Hans Peter Peters, expert on scientific communication, during his conference.
Despite being traditionally defined as «the two cultures», a term coined by British chemist and novelist Charles Percy Snow in 1952, journalism and science are not as separated as they are commonly regarded. The seminar «Science and the Press: Challenges and Trends in Popular Science Communication on the Written Press» was organized by UIMP Valencia and Mètode around this idea, trying to build bridges between these two fields.
As Director of UIMP centre in Valencia Agustín Domingo stated from the opening table, «citizens need science to be at their service», but the main problem is that scientists and the public are located in worlds that seem light-years away: the one of episteme or knowledge and the one of doxa or opinion, respectively. Fortunately, as Pedro Carrasco, Vice-rector of Research of the University of Valencia, added, scientists are more and more conscious of the importance of communicating their work «especially in times when it is more important than ever to defend the role of science in society». This fact outlines the media as necessary intermediaries in this interaction to bring both perceptions of reality closer, due to the fact that «journalistic tradition is closer to society than science because it needs to be situated very close to its audience», as German scientist Hans Peter Peters pointed out.
«Scientists and the public are located in different worlds: knowledge against opinion»
But how is the relationship between journalists and scientists? Are they really incompatible cultures? This was precisely the issue professor Peters, a researcher with a long career in scientific communication who took part in the seminar, tackled. The expert is member of the Jülich Neuroscience and Medicine Centre and Professor at the Free University of Berlin, and the advantage of having him as guest professor is that he «has a really global vision because he conducted surveys in different countries», according to Martí Domínguez, director of the seminar and of Mètode journal.
In his master lecture «The Two Cultures», Peters offered a very optimistic view of scientific communication and the reason for its existence, and knocked down the myth that journalism is exclusively linked to humanism. From his point of view, «a scientific journalist is like a foreign country correspondent: reports from a territory that is unknown to us». And it is necessary to have them present because «writing a scientific story which is not only informative, but also correct and attractive for the audience is not an easy task. Only a few people managed to do it with a strong impact on the audience», he claimed.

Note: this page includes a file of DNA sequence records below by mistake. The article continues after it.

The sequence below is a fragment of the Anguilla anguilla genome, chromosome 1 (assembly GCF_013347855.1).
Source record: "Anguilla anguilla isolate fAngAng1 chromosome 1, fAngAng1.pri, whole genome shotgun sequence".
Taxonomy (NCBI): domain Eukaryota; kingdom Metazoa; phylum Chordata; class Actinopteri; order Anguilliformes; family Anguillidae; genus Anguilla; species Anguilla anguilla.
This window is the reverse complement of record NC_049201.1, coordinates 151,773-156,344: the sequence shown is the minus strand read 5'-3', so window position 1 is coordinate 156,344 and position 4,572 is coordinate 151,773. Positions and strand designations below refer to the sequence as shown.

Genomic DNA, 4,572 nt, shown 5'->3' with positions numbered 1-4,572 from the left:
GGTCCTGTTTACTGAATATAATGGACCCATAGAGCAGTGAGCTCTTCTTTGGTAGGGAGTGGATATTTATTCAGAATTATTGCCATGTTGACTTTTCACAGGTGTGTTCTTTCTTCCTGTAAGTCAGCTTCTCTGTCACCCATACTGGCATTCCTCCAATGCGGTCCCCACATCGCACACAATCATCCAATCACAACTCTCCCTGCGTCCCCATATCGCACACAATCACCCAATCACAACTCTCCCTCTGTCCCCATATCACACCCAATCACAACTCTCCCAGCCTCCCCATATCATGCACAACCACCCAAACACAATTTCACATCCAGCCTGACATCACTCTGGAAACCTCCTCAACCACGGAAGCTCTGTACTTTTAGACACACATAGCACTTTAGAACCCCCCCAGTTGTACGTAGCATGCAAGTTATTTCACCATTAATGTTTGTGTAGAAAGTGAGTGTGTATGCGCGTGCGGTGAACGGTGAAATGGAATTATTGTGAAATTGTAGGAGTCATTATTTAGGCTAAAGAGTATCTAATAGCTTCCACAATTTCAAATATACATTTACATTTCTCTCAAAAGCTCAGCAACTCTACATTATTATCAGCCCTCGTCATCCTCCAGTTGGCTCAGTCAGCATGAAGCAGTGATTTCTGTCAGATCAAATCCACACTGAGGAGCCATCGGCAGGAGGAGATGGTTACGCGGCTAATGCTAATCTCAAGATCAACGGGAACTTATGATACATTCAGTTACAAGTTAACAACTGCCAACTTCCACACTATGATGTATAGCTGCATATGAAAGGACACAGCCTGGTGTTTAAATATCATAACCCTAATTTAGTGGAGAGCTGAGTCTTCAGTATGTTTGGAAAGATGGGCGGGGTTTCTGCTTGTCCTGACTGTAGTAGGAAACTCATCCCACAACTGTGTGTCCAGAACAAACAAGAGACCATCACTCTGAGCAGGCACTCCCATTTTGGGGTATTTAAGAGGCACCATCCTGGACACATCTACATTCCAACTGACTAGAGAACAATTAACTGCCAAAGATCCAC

Hans Peter Peters during his visit to the Botanical Garden of the University of Valencia.
«Writing a scientific story which is not only informative, but also correct and attractive for the audience is not an easy task. Only a few people managed to do it»
H. P. Peters
Scientists as Source of Information
The nature of the professional routines that define journalism and research make them answer to different rules and work with very different timings. That is why it is key to detect the differences between scientific and journalistic culture in order to break the barrier, and that was the objective of Peters’ data from the surveys conducted with professionals of both sectors during his research. Because, in his words, «the scientist wants to educate the audience, while the goal of the journalist is to inform».
Therefore, the scientists eagerness to «control media coverage» collides with the way a communication professional works, the German researcher explained. Besides, the «impersonal look of science» cannot be forgotten, as it counters the journalistic aspiration to tell personal stories. But the concept of immediacy present in the routines of the press must also be taken into account, while scientists seem «very cautious when giving information to the media, and completely reluctant if the research has not yet been published», Peters pointed out.
«Almost 50% of surveyed researchers think that appearing in the media favourably impacts them professionally»
«We need a double coverage to communicate science: emphasize research methodology and analyse the effects and their connection to society»
H. P. Peters
But in spite of all that, the social researcher considers there are meeting points between science and the press, like a commitment to truthfulness and the need to communicate science in an attractive way for the audience. On the other hand, he also showed how almost 50% of surveyed researchers think that appearing in the media favourably impacts their reputation. That is, media visibility is perceived as a means for professional benefit.
But maybe the most important lesson for attendees to extract from Hans Peter Peters master class is the need to distinguish between a double media coverage to communicate science. The scientist insisted: «On the one hand, we need a specialized journalism concerned only with explaining science, leaving its effects aside, insisting in the methodology of the research. But we also need journalists who analyse the connection between science and society, its impact and political implications».
Laura Garsando. Journalism Graduate at the University of Valencia.
© Mètode 2013